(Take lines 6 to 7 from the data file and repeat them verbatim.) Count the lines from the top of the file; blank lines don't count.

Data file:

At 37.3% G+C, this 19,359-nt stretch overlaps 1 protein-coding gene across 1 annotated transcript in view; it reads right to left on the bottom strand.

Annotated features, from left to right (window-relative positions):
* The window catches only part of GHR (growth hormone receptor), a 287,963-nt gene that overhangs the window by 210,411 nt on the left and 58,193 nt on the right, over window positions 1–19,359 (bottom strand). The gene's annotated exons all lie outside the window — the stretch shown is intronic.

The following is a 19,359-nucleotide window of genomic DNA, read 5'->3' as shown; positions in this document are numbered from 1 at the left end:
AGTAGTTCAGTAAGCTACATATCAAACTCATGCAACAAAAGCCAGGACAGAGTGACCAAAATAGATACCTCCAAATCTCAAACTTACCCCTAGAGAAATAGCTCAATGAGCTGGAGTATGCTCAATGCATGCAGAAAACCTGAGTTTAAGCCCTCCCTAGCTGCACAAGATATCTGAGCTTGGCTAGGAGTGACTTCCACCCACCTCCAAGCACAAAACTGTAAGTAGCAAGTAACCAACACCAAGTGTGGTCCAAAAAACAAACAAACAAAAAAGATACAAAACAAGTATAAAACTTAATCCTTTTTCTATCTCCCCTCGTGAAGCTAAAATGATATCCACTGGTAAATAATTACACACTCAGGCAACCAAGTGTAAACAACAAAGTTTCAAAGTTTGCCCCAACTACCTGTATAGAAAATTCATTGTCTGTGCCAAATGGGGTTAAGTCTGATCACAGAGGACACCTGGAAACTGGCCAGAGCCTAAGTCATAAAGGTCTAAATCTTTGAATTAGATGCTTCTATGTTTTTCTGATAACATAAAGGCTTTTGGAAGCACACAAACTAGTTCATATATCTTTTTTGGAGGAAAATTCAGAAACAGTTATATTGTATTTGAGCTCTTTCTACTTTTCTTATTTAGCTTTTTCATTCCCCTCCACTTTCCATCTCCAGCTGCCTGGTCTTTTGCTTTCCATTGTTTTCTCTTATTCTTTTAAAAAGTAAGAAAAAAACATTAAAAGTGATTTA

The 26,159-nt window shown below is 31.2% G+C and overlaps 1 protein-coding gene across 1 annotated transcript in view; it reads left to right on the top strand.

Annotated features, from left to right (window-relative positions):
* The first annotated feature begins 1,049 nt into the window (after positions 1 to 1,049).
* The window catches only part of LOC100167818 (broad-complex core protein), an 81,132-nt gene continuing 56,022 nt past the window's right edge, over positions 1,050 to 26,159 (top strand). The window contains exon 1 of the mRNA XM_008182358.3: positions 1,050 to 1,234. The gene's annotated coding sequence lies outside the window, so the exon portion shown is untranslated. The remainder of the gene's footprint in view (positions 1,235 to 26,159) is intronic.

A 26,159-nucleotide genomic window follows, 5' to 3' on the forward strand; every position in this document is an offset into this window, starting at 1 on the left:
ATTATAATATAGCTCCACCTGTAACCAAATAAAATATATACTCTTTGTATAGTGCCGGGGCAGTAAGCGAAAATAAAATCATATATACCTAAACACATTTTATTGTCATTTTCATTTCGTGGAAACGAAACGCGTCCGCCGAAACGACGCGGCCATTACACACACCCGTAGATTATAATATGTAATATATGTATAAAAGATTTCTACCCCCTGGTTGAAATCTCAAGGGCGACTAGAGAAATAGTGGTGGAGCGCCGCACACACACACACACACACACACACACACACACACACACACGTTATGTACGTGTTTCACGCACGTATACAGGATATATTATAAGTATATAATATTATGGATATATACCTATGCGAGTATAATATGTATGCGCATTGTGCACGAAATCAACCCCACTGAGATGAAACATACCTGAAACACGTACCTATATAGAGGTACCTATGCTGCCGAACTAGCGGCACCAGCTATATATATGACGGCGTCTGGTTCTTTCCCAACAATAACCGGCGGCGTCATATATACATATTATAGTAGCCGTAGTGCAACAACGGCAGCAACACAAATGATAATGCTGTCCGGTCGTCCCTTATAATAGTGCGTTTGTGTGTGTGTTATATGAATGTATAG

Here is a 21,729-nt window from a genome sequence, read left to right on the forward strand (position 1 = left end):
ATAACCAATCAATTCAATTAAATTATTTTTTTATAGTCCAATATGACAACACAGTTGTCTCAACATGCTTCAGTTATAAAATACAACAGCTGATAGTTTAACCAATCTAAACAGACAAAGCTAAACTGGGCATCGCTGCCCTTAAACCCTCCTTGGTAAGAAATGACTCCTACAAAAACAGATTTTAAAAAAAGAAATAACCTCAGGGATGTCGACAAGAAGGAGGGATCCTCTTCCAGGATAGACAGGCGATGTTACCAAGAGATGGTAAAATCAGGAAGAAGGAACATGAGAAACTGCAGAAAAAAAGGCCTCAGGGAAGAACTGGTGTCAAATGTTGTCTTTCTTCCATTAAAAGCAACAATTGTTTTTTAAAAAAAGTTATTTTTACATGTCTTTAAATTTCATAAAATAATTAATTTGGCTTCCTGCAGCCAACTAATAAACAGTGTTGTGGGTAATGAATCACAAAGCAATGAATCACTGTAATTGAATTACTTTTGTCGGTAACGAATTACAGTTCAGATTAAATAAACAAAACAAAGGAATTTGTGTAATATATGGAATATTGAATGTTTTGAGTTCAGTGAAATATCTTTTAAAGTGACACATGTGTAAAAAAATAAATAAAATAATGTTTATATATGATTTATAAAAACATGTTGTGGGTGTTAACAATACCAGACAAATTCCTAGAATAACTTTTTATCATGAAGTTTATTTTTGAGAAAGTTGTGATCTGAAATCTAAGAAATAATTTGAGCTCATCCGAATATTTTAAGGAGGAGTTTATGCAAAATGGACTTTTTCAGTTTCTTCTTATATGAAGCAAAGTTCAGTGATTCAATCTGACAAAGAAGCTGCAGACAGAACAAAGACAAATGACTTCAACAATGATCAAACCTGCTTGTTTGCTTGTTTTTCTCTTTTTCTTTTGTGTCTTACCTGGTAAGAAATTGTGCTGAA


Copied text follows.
The 26,159-nt window shown below is 31.2% G+C and overlaps 1 protein-coding gene across 1 annotated transcript in view; it reads left to right on the top strand.

Annotated features, from left to right (window-relative positions):